What the Supply Chain Crisis Means for Your Holiday Shopping

Expect reduced availability of electronics, toys, appliances and furniture
(Illustration: iStock)

Christmas came extra early this year at Mastermind Toys. 

The Toronto-headquartered retailer placed overseas orders six to eight weeks ahead of schedule, planned to have the bulk of its inventory coming in a month early, and worked with vendors to find cost-effective ways to speed up deliveries. It also started its holiday campaign in September and rolled out its annual gift guide and holiday return policy earlier than it ever has.

The advance planning was due to an expectation that supply chain issues would play a starring role in holiday shopping, said Mastermind’s chief executive officer Sarah Jordan. The company is also expecting record demand after a year of double-digit growth in the Canadian toy industry, driven by parents buying more to keep their kids occupied during the pandemic. 

“Customers are planning for a season of togetherness—a double Christmas, so to speak—to make up for a restricted holiday season last year,” Jordan said. 

The problem, however, is that not everyone will be able to cross all items off their shopping list. Canada is being affected by a global supply chain crisis, triggered by the COVID-19 pandemic, and manufacturing and transportation bottlenecks continue to delay the movement of key gifts from factories to store shelves. 

The pandemic has highlighted the fragility of global supply chains and just-in-time delivery. Factories, warehouses and ports shut down or reduced operations in the early days of COVID-19 due to the spread of the virus and dramatically lower consumer demand. As manufacturers and distributors try to ramp up to pre-pandemic capacity, they’ve been hit by outbreaks, increased costs, labour shortages and challenges obtaining key raw materials. 

Complicating the picture, said David Soberman, a professor of marketing at the University of Toronto’s Rotman School of Management, we are experiencing a “high level of pent-up [consumer] demand” as economies reopen and vaccination rates climb. The resulting havoc has created shortages of electronics, apparel, automobiles and more. 

Hasbro, Apple and Amazon are among the major companies that have reported multi-million dollar hits to their bottom lines due to supply chain woes. Some companies, including Home Depot, Walmart and Costco have chartered their own ships to bypass logistical snags.

Retail Council of Canada spokeswoman Michelle Wasylyshen said the council anticipates the availability of electronics, toys, bikes and bike parts, appliances and furniture, winter tires and some seasonal accessories will be tighter than in past years. She added that Canadian retailers have been preparing for months by ordering earlier, increasing their inventories, and diversifying their supplier base.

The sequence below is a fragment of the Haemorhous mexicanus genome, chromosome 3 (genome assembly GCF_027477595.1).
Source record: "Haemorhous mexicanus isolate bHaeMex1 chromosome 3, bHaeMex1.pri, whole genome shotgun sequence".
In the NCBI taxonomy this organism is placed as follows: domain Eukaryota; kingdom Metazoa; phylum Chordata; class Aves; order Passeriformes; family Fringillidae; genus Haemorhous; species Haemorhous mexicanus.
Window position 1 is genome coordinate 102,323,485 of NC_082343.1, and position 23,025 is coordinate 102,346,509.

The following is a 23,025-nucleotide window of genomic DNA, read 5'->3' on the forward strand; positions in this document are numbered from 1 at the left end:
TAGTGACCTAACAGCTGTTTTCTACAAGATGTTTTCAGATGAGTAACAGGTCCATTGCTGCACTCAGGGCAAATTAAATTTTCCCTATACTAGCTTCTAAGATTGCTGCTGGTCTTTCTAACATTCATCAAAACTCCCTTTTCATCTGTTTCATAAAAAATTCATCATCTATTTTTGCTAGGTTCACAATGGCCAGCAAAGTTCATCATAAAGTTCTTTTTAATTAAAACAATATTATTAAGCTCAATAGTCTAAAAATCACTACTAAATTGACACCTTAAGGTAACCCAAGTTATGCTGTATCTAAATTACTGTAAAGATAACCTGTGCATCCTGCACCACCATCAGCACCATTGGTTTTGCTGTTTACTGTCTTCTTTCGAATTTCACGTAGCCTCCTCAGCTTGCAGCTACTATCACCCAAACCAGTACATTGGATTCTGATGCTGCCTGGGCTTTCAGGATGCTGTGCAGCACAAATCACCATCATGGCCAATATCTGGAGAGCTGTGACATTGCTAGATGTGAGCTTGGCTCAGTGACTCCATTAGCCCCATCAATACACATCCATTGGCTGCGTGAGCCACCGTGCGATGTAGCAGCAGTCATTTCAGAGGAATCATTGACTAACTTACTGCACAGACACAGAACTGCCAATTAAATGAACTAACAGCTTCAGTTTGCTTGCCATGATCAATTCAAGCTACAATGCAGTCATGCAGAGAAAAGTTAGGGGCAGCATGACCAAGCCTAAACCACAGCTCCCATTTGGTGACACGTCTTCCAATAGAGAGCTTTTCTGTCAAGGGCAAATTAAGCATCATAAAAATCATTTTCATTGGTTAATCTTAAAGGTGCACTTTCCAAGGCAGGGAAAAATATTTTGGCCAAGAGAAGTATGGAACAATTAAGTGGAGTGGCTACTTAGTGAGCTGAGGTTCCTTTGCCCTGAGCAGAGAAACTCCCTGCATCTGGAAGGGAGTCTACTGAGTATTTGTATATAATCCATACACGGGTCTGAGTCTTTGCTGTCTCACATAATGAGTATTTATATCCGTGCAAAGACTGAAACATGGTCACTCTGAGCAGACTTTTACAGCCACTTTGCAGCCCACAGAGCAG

Mastermind introduced more carrier options to get its products from its warehouse to online shoppers more quickly, Jordan said.

Marty Weintraub, national retail leader at Deloitte Canada, said some retailers have even rented or leased air freight space. He cautioned that all these “creative tactics” come with a cost, and Canadians should be prepared for some sticker shock at the stores.

“There will be gifts to be had,” Weintraub said. “It may not be exactly what you want in colour, size or style, but you should still be able to find gifts.” 

Weintraub said he expects to see more people giving gift cards, and possibly turning to experience-based gifts—like tickets to an event, for example—though to a lesser extent. He said Deloitte has seen “a bit of movement” on experience gifts, but interest has remained depressed by consumers’ comfort level with venturing out during the pandemic.

Shoppers may also turn to the pre-owned and refurbished market. E-commerce giant eBay has seen above-expected quarterly results throughout the pandemic, and Robert Bigler, general manager of eBay Canada, said the company experienced “double-digit” growth in product categories that have faced shortages, including collectibles, puzzles and boardgames, and refurbished electronics. 

“Now that we’re looking toward the holidays, there’s big supply chain issues with the big box retailers, and eBay’s business model is so well-suited for scarcity,” he said. 

During Meta’s third-quarter results call, CEO Mark Zuckerberg highlighted Facebook Marketplace as being relied upon by users “especially now with supply chain issues that make it harder to get new products.”

Wasylyshen said the best way for Canadians to ensure they get the gifts they’re looking for is to shop early. A survey conducted by the retail council found that 30 per cent of Canadians were planning to begin holiday shopping in early November.

“I need to take my own advice,” Wasylyshen said. “I haven’t started [shopping] yet but I should.” 

At Mastermind, Jordan said customers have clearly gotten the memo: the company started getting requests for its holiday gift wrap as early as August and advent calendar sales in October were four times greater than in previous years. This year’s hottest toy—a magic cauldron that allows kids to grow a furry friend within it—sold out two times in less than 24 hours of becoming available. 

“That just goes to show you, holiday shopping is on,” Jordan said.

Kelsey Rolfe
Kelsey Rolfe
Kelsey Rolfe is a Toronto-based business journalist who covers finance, tech, mining and work. Follow her on Twitter at @kelseyarolfe